By Letters coniuring to that effectBy letters congruing to that effect,Ham IV.iii.66
The present death of Hamlet. Do it England,The present death of Hamlet. Do it, England.Ham IV.iii.67
For like the Hecticke in my blood he rages,For like the hectic in my blood he rages,Ham IV.iii.68
And thou must cure me: Till I know 'tis done,And thou must cure me. Till I know 'tis done,Ham IV.iii.69
How ere my happes, my ioyes were ne're begun. Howe'er my haps, my joys were ne'er begun.Ham IV.iii.70
How do ye, pretty Lady?How do you, pretty lady?Ham IV.v.41
Conceit vpon her Father.Conceit upon her father – Ham IV.v.45
Pretty Ophelia.Pretty Ophelia!Ham IV.v.56
How long hath she bin this?How long hath she been thus?Ham IV.v.68
Follow her close, / Giue her good watch I pray you:Follow her close. Give her good watch, I pray you.Ham IV.v.75
Oh this is the poyson of deepe greefe, it springsO, this is the poison of deep grief. It springsHam IV.v.76
All from her Fathers death.All from her father's death – and now behold!Ham IV.v.77
Oh Gertrude, Gertrude,O Gertrude, Gertrude,Ham IV.v.78
When sorrowes comes, they come not single spies,When sorrows come, they come not single spies,Ham IV.v.79
But in Battaliaes. First, her Father slaine,But in battalions: first, her father slain;Ham IV.v.80
Next your Sonne gone, and he most violent AuthorNext, your son gone, and he most violent authorHam IV.v.81
Of his owne iust remoue: the people muddied,Of his own just remove; the people muddied,Ham IV.v.82
Thicke and vnwholsome in their thoughts, and whispersThick and unwholesome in their thoughts and whispersHam IV.v.83
For good Polonius death; and we haue done but greenlyFor good Polonius' death, and we have done but greenlyHam IV.v.84
In hugger mugger to interre him. Poore OpheliaIn hugger-mugger to inter him; poor OpheliaHam IV.v.85
Diuided from her selfe, and her faire Iudgement,Divided from herself and her fair judgement,Ham IV.v.86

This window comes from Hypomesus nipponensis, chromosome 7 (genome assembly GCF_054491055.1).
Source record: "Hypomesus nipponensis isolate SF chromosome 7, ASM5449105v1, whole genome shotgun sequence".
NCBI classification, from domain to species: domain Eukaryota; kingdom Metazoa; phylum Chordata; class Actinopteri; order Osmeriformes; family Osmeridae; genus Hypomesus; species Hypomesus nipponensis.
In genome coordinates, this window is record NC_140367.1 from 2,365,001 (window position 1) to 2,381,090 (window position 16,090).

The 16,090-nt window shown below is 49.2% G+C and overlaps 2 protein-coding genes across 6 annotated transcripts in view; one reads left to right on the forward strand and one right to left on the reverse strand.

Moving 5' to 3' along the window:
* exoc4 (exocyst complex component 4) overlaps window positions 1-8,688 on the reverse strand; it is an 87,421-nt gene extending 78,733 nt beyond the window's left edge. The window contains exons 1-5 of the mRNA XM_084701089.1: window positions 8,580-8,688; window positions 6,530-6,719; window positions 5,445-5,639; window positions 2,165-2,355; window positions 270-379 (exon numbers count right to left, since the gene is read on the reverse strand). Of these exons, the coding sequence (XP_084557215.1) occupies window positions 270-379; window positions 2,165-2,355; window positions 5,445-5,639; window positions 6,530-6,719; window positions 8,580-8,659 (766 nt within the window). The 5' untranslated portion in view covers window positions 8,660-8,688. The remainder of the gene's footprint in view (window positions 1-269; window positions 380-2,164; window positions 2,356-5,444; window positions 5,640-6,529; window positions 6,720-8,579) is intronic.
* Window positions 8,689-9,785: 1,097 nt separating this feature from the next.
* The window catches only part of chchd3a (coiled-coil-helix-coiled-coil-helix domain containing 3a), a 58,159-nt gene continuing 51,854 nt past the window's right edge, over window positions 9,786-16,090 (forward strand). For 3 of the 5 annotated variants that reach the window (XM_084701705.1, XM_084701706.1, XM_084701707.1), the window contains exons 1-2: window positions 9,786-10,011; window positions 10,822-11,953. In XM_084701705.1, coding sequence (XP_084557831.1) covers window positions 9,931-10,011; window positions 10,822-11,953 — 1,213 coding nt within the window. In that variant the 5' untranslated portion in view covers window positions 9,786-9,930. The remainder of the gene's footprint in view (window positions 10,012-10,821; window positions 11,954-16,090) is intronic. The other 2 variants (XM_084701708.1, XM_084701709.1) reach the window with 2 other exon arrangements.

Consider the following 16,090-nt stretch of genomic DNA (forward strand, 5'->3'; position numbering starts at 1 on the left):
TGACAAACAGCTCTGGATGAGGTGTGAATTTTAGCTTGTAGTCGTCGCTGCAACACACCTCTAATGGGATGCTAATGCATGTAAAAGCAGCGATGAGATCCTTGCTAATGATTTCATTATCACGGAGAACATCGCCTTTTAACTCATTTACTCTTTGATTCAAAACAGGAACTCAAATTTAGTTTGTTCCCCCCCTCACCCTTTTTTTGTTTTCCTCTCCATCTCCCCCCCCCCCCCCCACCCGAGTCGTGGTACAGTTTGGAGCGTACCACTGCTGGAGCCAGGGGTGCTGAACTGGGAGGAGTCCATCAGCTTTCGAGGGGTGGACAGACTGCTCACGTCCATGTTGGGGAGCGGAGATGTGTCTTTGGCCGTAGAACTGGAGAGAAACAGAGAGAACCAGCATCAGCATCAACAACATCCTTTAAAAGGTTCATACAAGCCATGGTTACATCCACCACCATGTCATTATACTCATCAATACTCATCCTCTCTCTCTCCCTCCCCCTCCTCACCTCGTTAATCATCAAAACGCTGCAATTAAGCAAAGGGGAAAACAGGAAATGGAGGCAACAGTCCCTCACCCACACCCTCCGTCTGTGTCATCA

Without the which we are Pictures, or meere Beasts.Without the which we are pictures or mere beasts;Ham IV.v.87
Last, and as much containing as all these,Last, and as much containing as all these,Ham IV.v.88
Her Brother is in secret come from France,Her brother is in secret come from France,Ham IV.v.89
Keepes on his wonder, keepes himselfe in clouds,Feeds on his wonder, keeps himself in clouds,Ham IV.v.90
And wants not Buzzers to infect his eareAnd wants not buzzers to infect his earHam IV.v.91
With pestilent Speeches of his Fathers death,With pestilent speeches of his father's death,Ham IV.v.92
Where in necessitie of matter Beggard,Wherein necessity, of matter beggared,Ham IV.v.93
Will nothing sticke our persons to ArraigneWill nothing stick our person to arraignHam IV.v.94
In eare and eare. O my deere Gertrude, this,In ear and ear. O my dear Gertrude, this,Ham IV.v.95
Like to a murdering Peece in many places,Like to a murdering-piece, in many placesHam IV.v.96
Giues me superfluous death. Gives me superfluous death.Ham IV.v.97
Where are my Switzers? / Let them guard the doore.Attend. Where is my Switzers? Let them guard the door.Ham IV.v.99